What is CT?
Computed Tomography (CT), also known as CAT scan, uses a limited beam of x-ray to obtain image data. The data is then interpreted by a computer to show cross-sectional images of body tissues and organs. Dense tissues, such as bones, appear white in the pictures produced by a CT scan. Less dense tissues, such as brain tissue or muscles, appear in shades of gray. Air-filled spaces, such as in the bowel or lungs, appear black.
Low-dose imaging for your protection
X-ray and CT exams require some radiation to generate an image. Physicians use these images to diagnose and treat diseases and injuries. Bryan Health's new imaging systems have low-dose features to protect patients from unnecessary radiation dose. We've invested in new technology and are following industry-best procedures to ensure our patients receive the lowest radiation dose possible and the highest quality image.
What does the CT scanner look like?
The CT scanner has a large, short opening in which a table moves up and slowly through. Most of the patient's body will be outside of the opening as a scan is being done. As the patient moves through the large opening, an x-ray tube rotates around the patient obtaining images, which are then sent to a computer for interpretation.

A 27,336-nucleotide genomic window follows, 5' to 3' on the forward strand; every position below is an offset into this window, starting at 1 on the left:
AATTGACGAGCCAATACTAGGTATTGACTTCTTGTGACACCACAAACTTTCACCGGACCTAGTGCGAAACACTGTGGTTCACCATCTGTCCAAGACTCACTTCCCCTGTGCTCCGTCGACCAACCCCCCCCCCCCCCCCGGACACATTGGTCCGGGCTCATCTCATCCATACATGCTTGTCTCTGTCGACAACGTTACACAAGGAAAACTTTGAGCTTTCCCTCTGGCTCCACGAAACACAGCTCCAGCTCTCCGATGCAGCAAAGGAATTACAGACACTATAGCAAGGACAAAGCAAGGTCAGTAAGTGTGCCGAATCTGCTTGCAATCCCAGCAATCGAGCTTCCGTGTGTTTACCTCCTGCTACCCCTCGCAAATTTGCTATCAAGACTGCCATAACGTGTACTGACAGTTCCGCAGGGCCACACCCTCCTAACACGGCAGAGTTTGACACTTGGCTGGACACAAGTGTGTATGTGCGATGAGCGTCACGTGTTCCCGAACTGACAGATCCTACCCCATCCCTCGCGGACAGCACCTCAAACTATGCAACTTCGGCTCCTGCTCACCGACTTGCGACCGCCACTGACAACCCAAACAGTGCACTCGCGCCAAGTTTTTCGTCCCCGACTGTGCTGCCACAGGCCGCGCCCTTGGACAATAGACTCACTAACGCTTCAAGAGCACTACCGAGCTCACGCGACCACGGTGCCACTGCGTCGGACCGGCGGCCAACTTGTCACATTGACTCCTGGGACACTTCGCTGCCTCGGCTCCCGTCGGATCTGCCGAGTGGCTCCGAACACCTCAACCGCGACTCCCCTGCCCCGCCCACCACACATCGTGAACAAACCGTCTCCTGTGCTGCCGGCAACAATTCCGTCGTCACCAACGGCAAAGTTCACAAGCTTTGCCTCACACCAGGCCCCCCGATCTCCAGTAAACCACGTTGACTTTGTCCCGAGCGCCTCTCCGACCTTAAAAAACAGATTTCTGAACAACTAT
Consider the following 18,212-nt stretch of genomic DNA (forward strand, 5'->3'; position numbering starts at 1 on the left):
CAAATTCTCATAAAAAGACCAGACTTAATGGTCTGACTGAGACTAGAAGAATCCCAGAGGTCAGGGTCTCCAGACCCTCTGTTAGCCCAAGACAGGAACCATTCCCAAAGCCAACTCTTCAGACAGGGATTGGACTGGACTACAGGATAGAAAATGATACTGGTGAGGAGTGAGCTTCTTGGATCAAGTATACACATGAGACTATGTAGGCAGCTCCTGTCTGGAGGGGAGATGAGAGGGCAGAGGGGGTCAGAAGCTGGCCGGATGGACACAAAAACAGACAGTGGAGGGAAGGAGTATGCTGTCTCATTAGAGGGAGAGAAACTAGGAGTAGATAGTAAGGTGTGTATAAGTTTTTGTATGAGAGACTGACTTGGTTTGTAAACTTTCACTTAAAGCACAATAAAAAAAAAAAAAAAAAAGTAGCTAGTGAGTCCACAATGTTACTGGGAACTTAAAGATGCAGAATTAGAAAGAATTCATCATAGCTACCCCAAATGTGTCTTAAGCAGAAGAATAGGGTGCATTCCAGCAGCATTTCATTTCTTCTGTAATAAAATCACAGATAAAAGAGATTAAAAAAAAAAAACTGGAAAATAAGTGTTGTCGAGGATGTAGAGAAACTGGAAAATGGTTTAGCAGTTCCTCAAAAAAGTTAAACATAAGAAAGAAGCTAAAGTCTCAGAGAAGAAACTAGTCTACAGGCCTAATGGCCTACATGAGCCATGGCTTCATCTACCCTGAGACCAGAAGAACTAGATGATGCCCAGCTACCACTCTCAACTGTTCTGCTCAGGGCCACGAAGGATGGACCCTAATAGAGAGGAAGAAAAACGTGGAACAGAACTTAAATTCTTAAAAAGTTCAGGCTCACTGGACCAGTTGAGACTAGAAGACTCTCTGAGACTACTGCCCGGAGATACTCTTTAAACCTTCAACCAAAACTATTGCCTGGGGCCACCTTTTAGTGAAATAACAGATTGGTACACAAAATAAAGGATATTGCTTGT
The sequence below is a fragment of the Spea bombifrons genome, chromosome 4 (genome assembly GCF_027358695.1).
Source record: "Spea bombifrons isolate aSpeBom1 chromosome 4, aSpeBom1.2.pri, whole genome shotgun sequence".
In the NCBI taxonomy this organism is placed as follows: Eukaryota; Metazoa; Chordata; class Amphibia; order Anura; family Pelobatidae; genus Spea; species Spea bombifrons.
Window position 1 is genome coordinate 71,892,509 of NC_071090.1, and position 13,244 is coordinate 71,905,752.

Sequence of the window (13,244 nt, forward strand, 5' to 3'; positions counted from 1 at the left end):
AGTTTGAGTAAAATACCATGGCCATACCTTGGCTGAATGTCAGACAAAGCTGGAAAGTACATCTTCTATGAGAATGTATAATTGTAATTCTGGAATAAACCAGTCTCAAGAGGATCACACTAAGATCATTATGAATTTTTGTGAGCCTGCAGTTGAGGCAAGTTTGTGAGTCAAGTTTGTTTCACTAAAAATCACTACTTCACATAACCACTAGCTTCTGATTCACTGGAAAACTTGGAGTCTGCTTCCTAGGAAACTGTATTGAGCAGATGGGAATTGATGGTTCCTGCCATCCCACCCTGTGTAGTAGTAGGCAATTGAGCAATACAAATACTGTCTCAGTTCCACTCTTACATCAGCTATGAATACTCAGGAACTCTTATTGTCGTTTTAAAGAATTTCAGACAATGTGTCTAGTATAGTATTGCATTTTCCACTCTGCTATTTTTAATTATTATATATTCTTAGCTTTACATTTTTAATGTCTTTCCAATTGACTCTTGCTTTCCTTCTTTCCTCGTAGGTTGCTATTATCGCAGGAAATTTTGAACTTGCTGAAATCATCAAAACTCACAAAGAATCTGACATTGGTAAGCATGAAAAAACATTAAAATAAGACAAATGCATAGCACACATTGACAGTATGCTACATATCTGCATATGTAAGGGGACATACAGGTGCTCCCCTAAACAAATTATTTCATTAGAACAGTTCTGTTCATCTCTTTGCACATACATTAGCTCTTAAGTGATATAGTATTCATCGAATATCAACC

How should I come prepared for my CT?
Clothing should be free of metal in the region being scanned. For example, for scanning of the chest, shirts should have no metal buttons and bras should have no metal clips or clasps. For scanning of the pelvis, pants should not have zippers or metal buttons. You may also be asked to remove jewelry, hairpins, hearing aids, removable dental work, body piercings or any other metal in the region being scanned. Correct attire is available with private changing rooms and secured lockers. You may also be asked to refrain from drinking or eating anything one hour or longer before your exam. Women should inform their physician or the technologist if there is a chance of pregnancy.
How long will my CT examination take?
Allowing for paperwork and patient care time, the entire process will take an average of 40 minutes. In most cases, the actual time to obtain the CT images can be done in 10 to 30 seconds. The quick scan time allows us to gather information without the chance of voluntary or involuntary motion, which can degrade the images.